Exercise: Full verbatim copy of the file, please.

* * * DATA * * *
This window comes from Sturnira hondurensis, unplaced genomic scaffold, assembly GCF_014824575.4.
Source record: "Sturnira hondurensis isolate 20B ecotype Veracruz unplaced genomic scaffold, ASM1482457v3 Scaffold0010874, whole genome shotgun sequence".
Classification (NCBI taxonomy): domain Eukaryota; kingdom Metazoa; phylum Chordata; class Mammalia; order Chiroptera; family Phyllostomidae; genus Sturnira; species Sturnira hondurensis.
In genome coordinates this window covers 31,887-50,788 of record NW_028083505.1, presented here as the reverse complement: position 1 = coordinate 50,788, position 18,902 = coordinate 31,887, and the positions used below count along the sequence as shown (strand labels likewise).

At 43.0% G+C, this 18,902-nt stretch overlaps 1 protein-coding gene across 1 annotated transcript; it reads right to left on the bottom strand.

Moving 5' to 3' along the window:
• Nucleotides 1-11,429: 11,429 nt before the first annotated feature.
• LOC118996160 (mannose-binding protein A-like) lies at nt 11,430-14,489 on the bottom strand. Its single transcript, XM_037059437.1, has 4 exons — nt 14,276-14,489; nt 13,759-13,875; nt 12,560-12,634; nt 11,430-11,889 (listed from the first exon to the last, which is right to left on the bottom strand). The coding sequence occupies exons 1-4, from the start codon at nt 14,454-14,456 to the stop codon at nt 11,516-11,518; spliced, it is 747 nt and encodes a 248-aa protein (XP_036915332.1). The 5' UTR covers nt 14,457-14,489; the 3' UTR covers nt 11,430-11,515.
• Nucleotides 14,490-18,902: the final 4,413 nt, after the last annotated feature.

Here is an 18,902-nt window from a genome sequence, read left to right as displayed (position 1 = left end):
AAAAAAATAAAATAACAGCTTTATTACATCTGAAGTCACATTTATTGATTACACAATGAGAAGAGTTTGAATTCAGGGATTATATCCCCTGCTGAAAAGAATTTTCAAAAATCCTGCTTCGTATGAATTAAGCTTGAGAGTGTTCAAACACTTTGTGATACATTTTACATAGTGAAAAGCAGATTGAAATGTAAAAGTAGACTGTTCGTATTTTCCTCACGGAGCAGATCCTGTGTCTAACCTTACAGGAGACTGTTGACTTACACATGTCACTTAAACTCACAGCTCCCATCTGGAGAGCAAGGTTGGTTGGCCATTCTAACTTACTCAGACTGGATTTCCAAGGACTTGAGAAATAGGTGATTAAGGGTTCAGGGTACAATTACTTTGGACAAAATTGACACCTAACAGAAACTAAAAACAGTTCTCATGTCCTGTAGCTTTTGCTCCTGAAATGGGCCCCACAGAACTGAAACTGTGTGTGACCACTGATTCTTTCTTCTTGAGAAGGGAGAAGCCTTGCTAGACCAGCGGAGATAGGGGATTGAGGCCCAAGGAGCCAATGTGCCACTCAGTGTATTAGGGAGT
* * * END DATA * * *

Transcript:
This window comes from Sturnira hondurensis, unplaced genomic scaffold, assembly GCF_014824575.4.
Source record: "Sturnira hondurensis isolate 20B ecotype Veracruz unplaced genomic scaffold, ASM1482457v3 Scaffold0010874, whole genome shotgun sequence".
Classification (NCBI taxonomy): domain Eukaryota; kingdom Metazoa; phylum Chordata; class Mammalia; order Chiroptera; family Phyllostomidae; genus Sturnira; species Sturnira hondurensis.
In genome coordinates this window covers 31,887-50,788 of record NW_028083505.1, presented here as the reverse complement: position 1 = coordinate 50,788, position 18,902 = coordinate 31,887, and the positions used below count along the sequence as shown (strand labels likewise).

At 43.0% G+C, this 18,902-nt stretch overlaps 1 protein-coding gene across 1 annotated transcript; it reads right to left on the bottom strand.

Moving 5' to 3' along the window:
• Nucleotides 1-11,429: 11,429 nt before the first annotated feature.
• LOC118996160 (mannose-binding protein A-like) lies at nt 11,430-14,489 on the bottom strand. Its single transcript, XM_037059437.1, has 4 exons — nt 14,276-14,489; nt 13,759-13,875; nt 12,560-12,634; nt 11,430-11,889 (listed from the first exon to the last, which is right to left on the bottom strand). The coding sequence occupies exons 1-4, from the start codon at nt 14,454-14,456 to the stop codon at nt 11,516-11,518; spliced, it is 747 nt and encodes a 248-aa protein (XP_036915332.1). The 5' UTR covers nt 14,457-14,489; the 3' UTR covers nt 11,430-11,515.
• Nucleotides 14,490-18,902: the final 4,413 nt, after the last annotated feature.

Here is an 18,902-nt window from a genome sequence, read left to right as displayed (position 1 = left end):
AAAAAAATAAAATAACAGCTTTATTACATCTGAAGTCACATTTATTGATTACACAATGAGAAGAGTTTGAATTCAGGGATTATATCCCCTGCTGAAAAGAATTTTCAAAAATCCTGCTTCGTATGAATTAAGCTTGAGAGTGTTCAAACACTTTGTGATACATTTTACATAGTGAAAAGCAGATTGAAATGTAAAAGTAGACTGTTCGTATTTTCCTCACGGAGCAGATCCTGTGTCTAACCTTACAGGAGACTGTTGACTTACACATGTCACTTAAACTCACAGCTCCCATCTGGAGAGCAAGGTTGGTTGGCCATTCTAACTTACTCAGACTGGATTTCCAAGGACTTGAGAAATAGGTGATTAAGGGTTCAGGGTACAATTACTTTGGACAAAATTGACACCTAACAGAAACTAAAAACAGTTCTCATGTCCTGTAGCTTTTGCTCCTGAAATGGGCCCCACAGAACTGAAACTGTGTGTGACCACTGATTCTTTCTTCTTGAGAAGGGAGAAGCCTTGCTAGACCAGCGGAGATAGGGGATTGAGGCCCAAGGAGCCAATGTGCCACTCAGTGTATTAGGGAGT